VPN has gained widespread attention since 2018. YouTubers promote them as one of the safest tools to use to browse the internet safely and anonymously. But while there are advantages to using a VPN, there are also disadvantages.
According to a Computer Weekly article, Travelex, a foreign exchange company, was recently hit by Sodiokibi ransomware, which ultimately disabled the foreign company's IT systems on New Year's Eve. The attack took place when the company accidentally forgot to cover its Pulse Secure VPN servers.
Unfortunately, it is becoming more of a common issue as VPNs are now a target of cybercriminals.
Outdated protocols lead to cyberattacks.
Back in the day, when remote access VPNs were necessary for a growing digital society, they were fantastic tools. The concept of remote access from anywhere in the world was game-changing. IT teams introduced VPN’s at a time when most apps were running in the on-prem data centre, which was skilfully secured with a few network security appliances.
However, as the digital world is growing faster, more internal apps have switched to the cloud. Remote access VPNs need servers to be exposed to the internet, and users need to be moved onto the corporate network through static tunnels that drive holes through firewalls. Moreover, the same set of technology made to protect businesses and multinational corporations is now susceptible to modern malware and ransomware attacks.
But how does it happen?
It is becoming more of a common trend of systematic cyberattacks that leave VPNs vulnerable. Most recently, Medium.com had published an article about the Sodinokibi ransomware incident and how it was implemented via a VPN. From that article, here are a few points that show the average process for how malware can be introduced to a network through a VPN vulnerability:
- Cybercriminals use a technique where they scan the internet for unpatched VPN servers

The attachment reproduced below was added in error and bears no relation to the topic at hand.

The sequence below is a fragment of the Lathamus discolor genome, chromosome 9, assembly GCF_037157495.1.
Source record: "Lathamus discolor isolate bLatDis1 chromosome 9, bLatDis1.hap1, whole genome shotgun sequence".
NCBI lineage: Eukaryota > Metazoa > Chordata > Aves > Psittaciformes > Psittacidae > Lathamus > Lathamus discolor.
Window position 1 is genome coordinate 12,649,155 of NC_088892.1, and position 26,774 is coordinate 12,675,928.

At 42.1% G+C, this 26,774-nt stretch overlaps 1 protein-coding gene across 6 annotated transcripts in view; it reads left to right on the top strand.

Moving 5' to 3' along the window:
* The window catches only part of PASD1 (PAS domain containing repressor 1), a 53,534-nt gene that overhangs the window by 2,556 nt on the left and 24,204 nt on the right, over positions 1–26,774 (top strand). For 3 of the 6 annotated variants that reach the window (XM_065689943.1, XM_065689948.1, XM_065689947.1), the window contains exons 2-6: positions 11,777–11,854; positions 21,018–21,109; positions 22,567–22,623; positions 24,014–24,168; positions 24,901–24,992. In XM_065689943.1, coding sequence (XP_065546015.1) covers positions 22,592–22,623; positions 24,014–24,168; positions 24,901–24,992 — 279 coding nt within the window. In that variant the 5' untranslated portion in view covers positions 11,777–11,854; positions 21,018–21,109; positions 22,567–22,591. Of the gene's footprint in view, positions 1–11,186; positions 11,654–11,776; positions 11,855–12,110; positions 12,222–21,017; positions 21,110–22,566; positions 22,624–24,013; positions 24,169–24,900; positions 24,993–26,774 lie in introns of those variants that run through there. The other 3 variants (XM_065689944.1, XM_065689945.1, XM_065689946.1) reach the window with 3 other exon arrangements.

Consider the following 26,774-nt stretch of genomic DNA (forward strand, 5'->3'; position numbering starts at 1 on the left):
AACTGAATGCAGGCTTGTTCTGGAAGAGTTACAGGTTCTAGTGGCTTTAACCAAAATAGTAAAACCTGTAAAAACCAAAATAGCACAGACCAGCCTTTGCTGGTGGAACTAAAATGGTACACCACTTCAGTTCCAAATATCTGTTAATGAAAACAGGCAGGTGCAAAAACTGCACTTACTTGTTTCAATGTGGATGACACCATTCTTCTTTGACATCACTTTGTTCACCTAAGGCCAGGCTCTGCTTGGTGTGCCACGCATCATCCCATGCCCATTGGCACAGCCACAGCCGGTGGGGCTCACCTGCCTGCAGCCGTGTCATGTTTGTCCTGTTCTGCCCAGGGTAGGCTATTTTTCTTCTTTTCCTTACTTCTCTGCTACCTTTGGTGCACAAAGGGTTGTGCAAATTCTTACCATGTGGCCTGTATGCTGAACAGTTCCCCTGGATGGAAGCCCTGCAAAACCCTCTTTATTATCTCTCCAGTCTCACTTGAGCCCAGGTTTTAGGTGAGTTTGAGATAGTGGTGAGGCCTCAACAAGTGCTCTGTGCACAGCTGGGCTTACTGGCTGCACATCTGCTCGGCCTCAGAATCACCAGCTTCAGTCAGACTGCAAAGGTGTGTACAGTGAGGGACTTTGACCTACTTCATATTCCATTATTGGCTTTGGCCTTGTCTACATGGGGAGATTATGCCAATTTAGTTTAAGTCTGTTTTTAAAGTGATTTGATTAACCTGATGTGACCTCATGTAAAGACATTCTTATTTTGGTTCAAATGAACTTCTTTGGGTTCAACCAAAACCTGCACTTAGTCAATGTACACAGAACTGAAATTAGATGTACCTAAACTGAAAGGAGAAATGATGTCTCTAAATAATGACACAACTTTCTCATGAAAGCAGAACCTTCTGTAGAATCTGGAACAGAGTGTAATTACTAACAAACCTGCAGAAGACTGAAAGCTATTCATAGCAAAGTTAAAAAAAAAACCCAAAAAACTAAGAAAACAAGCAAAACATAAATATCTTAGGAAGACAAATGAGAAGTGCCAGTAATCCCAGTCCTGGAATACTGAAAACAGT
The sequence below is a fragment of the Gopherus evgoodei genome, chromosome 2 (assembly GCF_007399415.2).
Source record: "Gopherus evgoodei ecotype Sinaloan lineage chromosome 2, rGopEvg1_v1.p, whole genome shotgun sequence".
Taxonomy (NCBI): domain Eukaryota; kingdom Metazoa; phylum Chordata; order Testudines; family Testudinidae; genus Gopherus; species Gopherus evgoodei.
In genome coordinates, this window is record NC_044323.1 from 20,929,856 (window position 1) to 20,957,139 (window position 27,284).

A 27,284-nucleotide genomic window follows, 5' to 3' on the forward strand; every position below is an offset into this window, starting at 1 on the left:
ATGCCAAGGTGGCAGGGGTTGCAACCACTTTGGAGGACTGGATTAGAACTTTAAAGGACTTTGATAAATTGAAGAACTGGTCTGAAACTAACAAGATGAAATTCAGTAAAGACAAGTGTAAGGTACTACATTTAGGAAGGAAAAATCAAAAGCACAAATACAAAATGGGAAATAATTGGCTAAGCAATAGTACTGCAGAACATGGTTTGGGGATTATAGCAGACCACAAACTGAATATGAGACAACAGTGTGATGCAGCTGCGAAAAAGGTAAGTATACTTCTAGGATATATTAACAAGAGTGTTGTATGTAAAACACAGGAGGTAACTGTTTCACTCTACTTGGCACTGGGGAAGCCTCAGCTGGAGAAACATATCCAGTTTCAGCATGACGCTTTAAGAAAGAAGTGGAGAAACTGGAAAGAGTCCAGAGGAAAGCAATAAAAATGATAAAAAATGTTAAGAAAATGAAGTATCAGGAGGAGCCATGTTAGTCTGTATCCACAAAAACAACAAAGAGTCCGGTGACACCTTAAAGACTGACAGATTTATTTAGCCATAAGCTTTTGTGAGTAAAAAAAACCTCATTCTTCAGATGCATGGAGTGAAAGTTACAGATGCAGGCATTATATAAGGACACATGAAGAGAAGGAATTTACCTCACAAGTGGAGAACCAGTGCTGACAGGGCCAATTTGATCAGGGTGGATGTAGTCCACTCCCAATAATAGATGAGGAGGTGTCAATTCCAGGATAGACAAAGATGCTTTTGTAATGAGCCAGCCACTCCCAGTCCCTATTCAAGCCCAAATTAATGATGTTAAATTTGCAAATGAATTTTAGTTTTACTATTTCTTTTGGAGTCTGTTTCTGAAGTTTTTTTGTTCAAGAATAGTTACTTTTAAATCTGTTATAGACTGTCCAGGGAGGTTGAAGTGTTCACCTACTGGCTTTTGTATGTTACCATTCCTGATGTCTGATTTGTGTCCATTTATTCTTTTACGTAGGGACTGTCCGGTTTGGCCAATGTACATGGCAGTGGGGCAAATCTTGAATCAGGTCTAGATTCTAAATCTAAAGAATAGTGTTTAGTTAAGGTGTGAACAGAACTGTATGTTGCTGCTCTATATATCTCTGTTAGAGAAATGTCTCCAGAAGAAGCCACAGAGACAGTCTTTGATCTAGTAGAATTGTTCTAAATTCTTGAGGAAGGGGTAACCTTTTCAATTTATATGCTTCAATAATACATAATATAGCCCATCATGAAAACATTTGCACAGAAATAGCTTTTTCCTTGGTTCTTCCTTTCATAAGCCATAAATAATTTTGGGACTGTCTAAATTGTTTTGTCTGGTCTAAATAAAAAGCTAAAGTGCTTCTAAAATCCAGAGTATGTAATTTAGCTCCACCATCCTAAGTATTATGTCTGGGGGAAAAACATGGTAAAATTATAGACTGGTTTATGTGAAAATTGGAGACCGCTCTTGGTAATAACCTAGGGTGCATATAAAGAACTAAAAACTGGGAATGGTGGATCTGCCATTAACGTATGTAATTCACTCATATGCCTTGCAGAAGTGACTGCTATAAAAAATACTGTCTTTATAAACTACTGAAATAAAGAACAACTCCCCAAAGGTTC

- When remote access to the network is archived (this excludes a valid password and username)
- Attacks have the advantage of viewing logs and cached passwords in plain text
- Domain admin access is gained
- Subtle lateral movements take place across the entire network
- Multifactor authentication (MFA) and endpoint security are then disabled
- Ransomware (such as Sodinokibi) gets moved to network systems
- The company is susceptible to ransomware
Negative effects of VPN
Many traditional organisations believe that remote-access VPNs are necessary. In some cases, they may very well be. But, often enough, VPNs are the gateway to opening networks to the internet, and as a result, there is an increased risk to most businesses. And here’s why:
- The patching process is often too slow or neglected - recalling and even allocating time to patch VPN server is painstakingly difficult.
- Placing users on the network - For VPNs to work, networks must be discoverable. Unfortunately, this means that exposure to the internet opens the organisation to cyber attacks.
- Lateral risk at exponential scale - once on a network, malware can grow and spread laterally, and regardless of efforts to perform network segmentation. Furthermore, this can lead to the takedown of other security technologies, for example, MFA and endpoint security.
- The business' reputation - customers, will develop a sense of trust from a company, especially regarding how an organisation manages their customers' data. The ongoing widespread news of ransomware attacks poses a threat to the organisation and has a detrimental impact on the brand’s reputation.
A newer, safer approach
Since there has been an increase in the negative impacts of VPN, it has led to new research in finding an alternative solution. It has also reported that, by the year 2023, 60% of enterprises will phase out most of their remote access virtual private networks (VPNs) in favour of zero-trust network access (ZTNA).
For businesses considering alternative methods, such as ZTNA, it is best to keep these points in mind when positioning it to your executive:
Reduce business risk - using ZTNA allows for access to specific business applications without the need for network access. Besides, there is no infrastructure ever exposed. By using ZTNA, it removes the visibility of services and apps on the internet.
Reduce costs - Aside from the fact that ZTNA can reduce business risk, it can also reduce cost. ZTNA is often depicted as a fully cloud-delivered service. It also means that there are no servers to buy, patch, or manage, and this is not limited to just a VPN server. The entirety of a VPN inbound gateway can now be smaller or wholly removed.
Deliver a better user experience - Given the increased availability of cloud ZTNA services compared to limited VPN inbound appliance gateways, remote users are given a faster and more seamless access experience regardless of application, device and even location.
If you are thinking about replacing your remote access VPN, then check out gend.co/netskope, we’d be happy to provide a full trial and demo to show you how to move from a VPN based service safely.